“You will destroy Mother and poor, sweet Julia if you fail to return as scheduled,” says Tom. “Mother couldn’t survive a journey here, Father won’t leave her alone for extended travel, and they will never allow Julia to risk such a voyage unescorted by a family member.”

“And they will destroy your dreams if you do return to Baltimore, Tom. Father will move next door to your mansion, build a rooftop cupola from which to spy on you, and hound your poor wife to be a duplicate of Mother. You should build railroads in California,” says Bill.

“Loyalty and my sense of duty and gratitude make that impossible. I’ve made peace with returning to Baltimore. What I must devise is an ingenious formula for achieving independence for myself and acceptance for my bride,” says Tom.”

“Ah, your bride,” says Bill. “You fantasize that Father will bless a politically savvy Russian citizen who’s more attuned to Latrobe’s old Delphian Club than to your kitchen staff. For my part, life is complex enough. I’ll find a wife who’s submissive—content to be seen rather than heard.”

“I had hoped for your counsel, not your scorn,” says Tom.

“Within my scorn is my counsel. But I’ll reserve any judgment. If your fabled charm and negotiating skills can keep us in Russian contracts, perhaps Father is conquerable for you, but I believe Napoleon gave himself an easier task,” says Bill.

Tom finally misses a carom shot, then draws deeply on his Havana and gloats, “Your immediate task, little brother, is to answer my run of 132-points. It seems my Four Ball game may salvage a little of the pride those three black Orlovs cost me today.”

“And that’s where we differ,” says Bill. “I can effortlessly and endlessly replenish my lost pride, but I never risk something I don’t want to lose by betting on a long-shot—not Havanas, and certainly not my future.”

tomwinans03

       Painting of Tom Winans as a passenger on a Russian troika

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Dancing at the Whistlers’ St. Petersburg home

2

Tom: Saturday, November 14, 1846

The last ship has left the Neva, and the troika racers, ice skaters and fishermen have claimed it for their playground and larder until spring’s thaw. Leaving St. Petersburg by sea is impossible. The fifty-thousand non-slave railroad workers have returned to their homes in the western provinces of Smolensk, Vilno and Vitebsk. Mostly Belorussian and Lithuanian serfs, they are the American equivalent to the Irish, society’s lowest class. Hundreds of Izvozchiki or cabmen—notorious for getting lost—have arrived in the city for the winter with their sleigh taxis. Heavy snows are unusual here, but since warm melts never occur, the constant light dustings produce depths that quickly render wheeled vehicles useless. The cold is killing. In February 1844, thirty people were found frozen to death in Whistler’s neighborhood during a week of temperatures averaging thirty degrees below zero. The quiet is surreal.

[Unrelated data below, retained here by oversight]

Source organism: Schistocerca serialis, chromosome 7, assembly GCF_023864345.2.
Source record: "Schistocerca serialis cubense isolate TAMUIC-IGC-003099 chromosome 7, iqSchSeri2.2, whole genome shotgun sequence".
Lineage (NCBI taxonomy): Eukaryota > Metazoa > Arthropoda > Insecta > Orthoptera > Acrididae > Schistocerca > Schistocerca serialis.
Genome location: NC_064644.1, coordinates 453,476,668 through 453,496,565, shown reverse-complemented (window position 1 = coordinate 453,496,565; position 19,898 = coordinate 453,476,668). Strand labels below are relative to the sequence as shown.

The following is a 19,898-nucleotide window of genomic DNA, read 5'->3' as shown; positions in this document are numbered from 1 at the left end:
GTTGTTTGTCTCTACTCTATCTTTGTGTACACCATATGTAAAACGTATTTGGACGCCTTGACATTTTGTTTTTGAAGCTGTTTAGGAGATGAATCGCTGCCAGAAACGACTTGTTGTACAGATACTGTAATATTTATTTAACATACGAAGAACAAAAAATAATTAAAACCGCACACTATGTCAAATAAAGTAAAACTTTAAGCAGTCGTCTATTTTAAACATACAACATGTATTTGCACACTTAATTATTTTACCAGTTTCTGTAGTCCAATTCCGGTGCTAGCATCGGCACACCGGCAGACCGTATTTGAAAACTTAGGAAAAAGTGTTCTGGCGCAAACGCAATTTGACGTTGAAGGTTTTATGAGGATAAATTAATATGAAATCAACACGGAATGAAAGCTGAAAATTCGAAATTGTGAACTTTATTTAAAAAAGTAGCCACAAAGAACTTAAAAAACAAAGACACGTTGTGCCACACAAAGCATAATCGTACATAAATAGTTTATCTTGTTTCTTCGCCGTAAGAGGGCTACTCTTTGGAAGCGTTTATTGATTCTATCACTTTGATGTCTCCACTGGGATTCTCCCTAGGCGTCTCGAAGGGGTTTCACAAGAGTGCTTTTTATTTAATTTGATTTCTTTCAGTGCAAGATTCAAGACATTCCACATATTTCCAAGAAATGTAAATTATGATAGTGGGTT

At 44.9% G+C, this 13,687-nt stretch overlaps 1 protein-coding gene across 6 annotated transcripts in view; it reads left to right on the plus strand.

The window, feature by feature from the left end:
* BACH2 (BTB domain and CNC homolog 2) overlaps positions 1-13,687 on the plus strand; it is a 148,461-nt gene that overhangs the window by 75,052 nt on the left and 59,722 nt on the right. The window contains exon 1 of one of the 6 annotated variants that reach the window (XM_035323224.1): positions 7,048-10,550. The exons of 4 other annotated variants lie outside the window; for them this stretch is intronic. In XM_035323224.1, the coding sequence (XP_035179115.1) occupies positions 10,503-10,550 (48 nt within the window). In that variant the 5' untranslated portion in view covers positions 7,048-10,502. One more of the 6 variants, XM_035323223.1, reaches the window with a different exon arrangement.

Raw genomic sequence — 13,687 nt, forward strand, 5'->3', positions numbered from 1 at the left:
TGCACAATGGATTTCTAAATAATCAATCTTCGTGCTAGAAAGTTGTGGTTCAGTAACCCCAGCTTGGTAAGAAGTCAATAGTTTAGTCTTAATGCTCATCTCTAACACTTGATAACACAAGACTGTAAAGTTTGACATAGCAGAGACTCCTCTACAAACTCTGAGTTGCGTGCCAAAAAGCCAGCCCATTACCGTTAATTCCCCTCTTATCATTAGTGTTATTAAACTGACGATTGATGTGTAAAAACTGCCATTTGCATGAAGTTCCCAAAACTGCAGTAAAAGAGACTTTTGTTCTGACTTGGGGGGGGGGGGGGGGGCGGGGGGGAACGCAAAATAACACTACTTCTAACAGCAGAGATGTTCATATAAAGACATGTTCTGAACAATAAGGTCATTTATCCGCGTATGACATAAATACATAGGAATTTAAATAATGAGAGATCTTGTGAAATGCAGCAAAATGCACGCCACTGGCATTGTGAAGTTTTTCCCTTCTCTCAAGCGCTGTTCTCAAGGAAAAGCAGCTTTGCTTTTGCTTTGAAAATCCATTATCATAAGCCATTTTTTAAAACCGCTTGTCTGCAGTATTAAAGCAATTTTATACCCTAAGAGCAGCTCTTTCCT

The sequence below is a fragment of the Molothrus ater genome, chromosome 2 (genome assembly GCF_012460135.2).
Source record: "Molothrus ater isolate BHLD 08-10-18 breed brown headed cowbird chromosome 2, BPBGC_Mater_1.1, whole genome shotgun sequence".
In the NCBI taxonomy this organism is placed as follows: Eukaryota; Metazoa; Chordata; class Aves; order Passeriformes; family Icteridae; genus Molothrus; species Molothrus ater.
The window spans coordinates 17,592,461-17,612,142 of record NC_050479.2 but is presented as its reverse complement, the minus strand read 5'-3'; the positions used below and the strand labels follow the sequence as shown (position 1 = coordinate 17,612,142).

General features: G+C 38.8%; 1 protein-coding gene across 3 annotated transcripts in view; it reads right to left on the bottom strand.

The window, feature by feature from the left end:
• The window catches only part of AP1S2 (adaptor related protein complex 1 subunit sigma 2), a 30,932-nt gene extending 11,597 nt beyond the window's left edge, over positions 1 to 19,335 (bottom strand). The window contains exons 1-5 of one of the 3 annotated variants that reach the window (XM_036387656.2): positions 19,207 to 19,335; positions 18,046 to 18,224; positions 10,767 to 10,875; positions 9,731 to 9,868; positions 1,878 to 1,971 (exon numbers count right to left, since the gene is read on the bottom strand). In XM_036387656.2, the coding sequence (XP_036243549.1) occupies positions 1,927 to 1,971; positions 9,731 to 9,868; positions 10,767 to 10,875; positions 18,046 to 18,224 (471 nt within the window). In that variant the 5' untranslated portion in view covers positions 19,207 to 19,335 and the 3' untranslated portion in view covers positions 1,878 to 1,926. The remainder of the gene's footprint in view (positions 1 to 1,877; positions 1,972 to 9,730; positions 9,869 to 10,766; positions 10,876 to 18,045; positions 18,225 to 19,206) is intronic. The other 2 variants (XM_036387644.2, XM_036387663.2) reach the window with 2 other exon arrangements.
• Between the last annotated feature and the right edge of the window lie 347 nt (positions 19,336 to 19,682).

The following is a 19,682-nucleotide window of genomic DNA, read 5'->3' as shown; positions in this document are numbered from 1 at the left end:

Tom has never liked this city. St. Petersburg is the new northern, Russian capital of 500,000, built improbably on forty-two islands in the vast, marshy Neva delta. “Venice of the north” to some, “city built on bones” to others. Thirty-thousand forced laborers died during the first few years of construction. It was Peter the Great’s attempt to re-orient Russia from East to West and match the grandeur of Europe’s glamour capitals, especially Amsterdam, with its bridges and canals. The dreary weather, large population of bureaucrats, and straight boulevards contrast starkly with the warmer people and winding lanes of Moscow. Moscow’s tapestry of burnished blue and gold cupolas evokes Asia rather than St. Petersburg, where every structure’s plans must be personally examined by Czar Nicholas. Welcome and cozy are words that infiltrate conversations about Moscow; never those about the Czar’s Capital. Tom calls St. Petersburg the brain and Moscow the heart of Russia. Tonight, he is in his coupe traveling to visit the Whistlers in the English Quay. For much of the morning, daydreams about the future preoccupied him.

His twenty-fifth birthday looms on December 9. With wealth, good health, and a home being built in America, the instincts to find a wife during this last year abroad are wielding an insistence that’s annoyingly intrusive to his daily routines. Haunting him is Whistler’s counsel that his father Ross will never approve of a Russian bride. He must soon craft a letter explaining his feelings and seeking his father’s approval, but the reasoning skills of Socrates will be needed because Ross Winans legitimizes the legendary reputation of the Dutch for stubbornness and ingrained opinions on everything.

The life of his mother, though he loves her dearly, is not what he wants for his bride. Tom believes his mother Julia has stoically endured a life of abject servitude, sharing very little intimate time with his work-driven father. Tender moments have been few, and now infirmities assault her as though a single beast with many tentacles. A scion of the proud De Kay family, which once owned most of the northern end of Manhattan, she’s reduced to days of moaning and clamoring for the return of her eldest sons. Doctors give Ross a “change of life” diagnosis and opine that her problems will pass, which increases his avoidance of her and exacerbates her loneliness.